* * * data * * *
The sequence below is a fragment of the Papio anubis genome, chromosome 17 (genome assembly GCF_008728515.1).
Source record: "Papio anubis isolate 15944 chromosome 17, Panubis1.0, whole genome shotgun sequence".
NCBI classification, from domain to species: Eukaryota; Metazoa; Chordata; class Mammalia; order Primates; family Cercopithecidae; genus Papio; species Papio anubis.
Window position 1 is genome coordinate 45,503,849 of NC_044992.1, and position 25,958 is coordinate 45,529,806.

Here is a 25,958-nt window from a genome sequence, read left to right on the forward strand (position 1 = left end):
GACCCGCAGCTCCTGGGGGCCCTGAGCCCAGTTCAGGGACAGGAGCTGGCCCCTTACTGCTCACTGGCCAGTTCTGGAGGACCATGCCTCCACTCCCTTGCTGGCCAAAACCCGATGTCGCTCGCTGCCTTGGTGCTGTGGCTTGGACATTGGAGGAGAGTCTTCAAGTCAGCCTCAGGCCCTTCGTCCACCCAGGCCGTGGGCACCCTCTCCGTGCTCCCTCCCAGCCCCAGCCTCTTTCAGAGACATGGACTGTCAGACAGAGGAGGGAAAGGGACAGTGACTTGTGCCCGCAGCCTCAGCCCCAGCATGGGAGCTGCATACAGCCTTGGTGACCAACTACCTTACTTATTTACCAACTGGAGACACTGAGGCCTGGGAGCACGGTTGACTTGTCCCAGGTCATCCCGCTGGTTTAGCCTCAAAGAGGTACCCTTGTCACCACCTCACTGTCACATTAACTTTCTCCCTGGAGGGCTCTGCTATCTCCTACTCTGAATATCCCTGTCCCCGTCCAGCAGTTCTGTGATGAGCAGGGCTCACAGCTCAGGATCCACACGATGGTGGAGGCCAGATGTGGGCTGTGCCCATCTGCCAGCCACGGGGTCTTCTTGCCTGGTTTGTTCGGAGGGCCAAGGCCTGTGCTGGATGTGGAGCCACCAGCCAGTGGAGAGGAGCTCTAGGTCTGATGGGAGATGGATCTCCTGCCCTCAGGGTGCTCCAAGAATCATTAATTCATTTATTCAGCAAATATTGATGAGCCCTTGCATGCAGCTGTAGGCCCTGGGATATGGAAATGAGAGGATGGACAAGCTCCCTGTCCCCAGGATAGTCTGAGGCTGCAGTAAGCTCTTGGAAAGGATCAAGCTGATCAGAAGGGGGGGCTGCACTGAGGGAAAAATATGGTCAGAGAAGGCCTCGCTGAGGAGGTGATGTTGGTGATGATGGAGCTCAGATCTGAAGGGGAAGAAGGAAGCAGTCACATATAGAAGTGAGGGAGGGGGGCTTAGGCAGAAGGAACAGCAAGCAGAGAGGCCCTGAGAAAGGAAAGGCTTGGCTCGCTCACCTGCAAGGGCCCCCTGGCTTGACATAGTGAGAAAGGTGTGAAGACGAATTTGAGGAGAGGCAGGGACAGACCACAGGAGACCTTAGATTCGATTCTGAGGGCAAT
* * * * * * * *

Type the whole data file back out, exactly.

The sequence below is a fragment of the Papio anubis genome, chromosome 17 (genome assembly GCF_008728515.1).
Source record: "Papio anubis isolate 15944 chromosome 17, Panubis1.0, whole genome shotgun sequence".
NCBI classification, from domain to species: Eukaryota; Metazoa; Chordata; class Mammalia; order Primates; family Cercopithecidae; genus Papio; species Papio anubis.
Window position 1 is genome coordinate 45,503,849 of NC_044992.1, and position 25,958 is coordinate 45,529,806.

Here is a 25,958-nt window from a genome sequence, read left to right on the forward strand (position 1 = left end):
GACCCGCAGCTCCTGGGGGCCCTGAGCCCAGTTCAGGGACAGGAGCTGGCCCCTTACTGCTCACTGGCCAGTTCTGGAGGACCATGCCTCCACTCCCTTGCTGGCCAAAACCCGATGTCGCTCGCTGCCTTGGTGCTGTGGCTTGGACATTGGAGGAGAGTCTTCAAGTCAGCCTCAGGCCCTTCGTCCACCCAGGCCGTGGGCACCCTCTCCGTGCTCCCTCCCAGCCCCAGCCTCTTTCAGAGACATGGACTGTCAGACAGAGGAGGGAAAGGGACAGTGACTTGTGCCCGCAGCCTCAGCCCCAGCATGGGAGCTGCATACAGCCTTGGTGACCAACTACCTTACTTATTTACCAACTGGAGACACTGAGGCCTGGGAGCACGGTTGACTTGTCCCAGGTCATCCCGCTGGTTTAGCCTCAAAGAGGTACCCTTGTCACCACCTCACTGTCACATTAACTTTCTCCCTGGAGGGCTCTGCTATCTCCTACTCTGAATATCCCTGTCCCCGTCCAGCAGTTCTGTGATGAGCAGGGCTCACAGCTCAGGATCCACACGATGGTGGAGGCCAGATGTGGGCTGTGCCCATCTGCCAGCCACGGGGTCTTCTTGCCTGGTTTGTTCGGAGGGCCAAGGCCTGTGCTGGATGTGGAGCCACCAGCCAGTGGAGAGGAGCTCTAGGTCTGATGGGAGATGGATCTCCTGCCCTCAGGGTGCTCCAAGAATCATTAATTCATTTATTCAGCAAATATTGATGAGCCCTTGCATGCAGCTGTAGGCCCTGGGATATGGAAATGAGAGGATGGACAAGCTCCCTGTCCCCAGGATAGTCTGAGGCTGCAGTAAGCTCTTGGAAAGGATCAAGCTGATCAGAAGGGGGGGCTGCACTGAGGGAAAAATATGGTCAGAGAAGGCCTCGCTGAGGAGGTGATGTTGGTGATGATGGAGCTCAGATCTGAAGGGGAAGAAGGAAGCAGTCACATATAGAAGTGAGGGAGGGGGGCTTAGGCAGAAGGAACAGCAAGCAGAGAGGCCCTGAGAAAGGAAAGGCTTGGCTCGCTCACCTGCAAGGGCCCCCTGGCTTGACATAGTGAGAAAGGTGTGAAGACGAATTTGAGGAGAGGCAGGGACAGACCACAGGAGACCTTAGATTCGATTCTGAGGGCAAT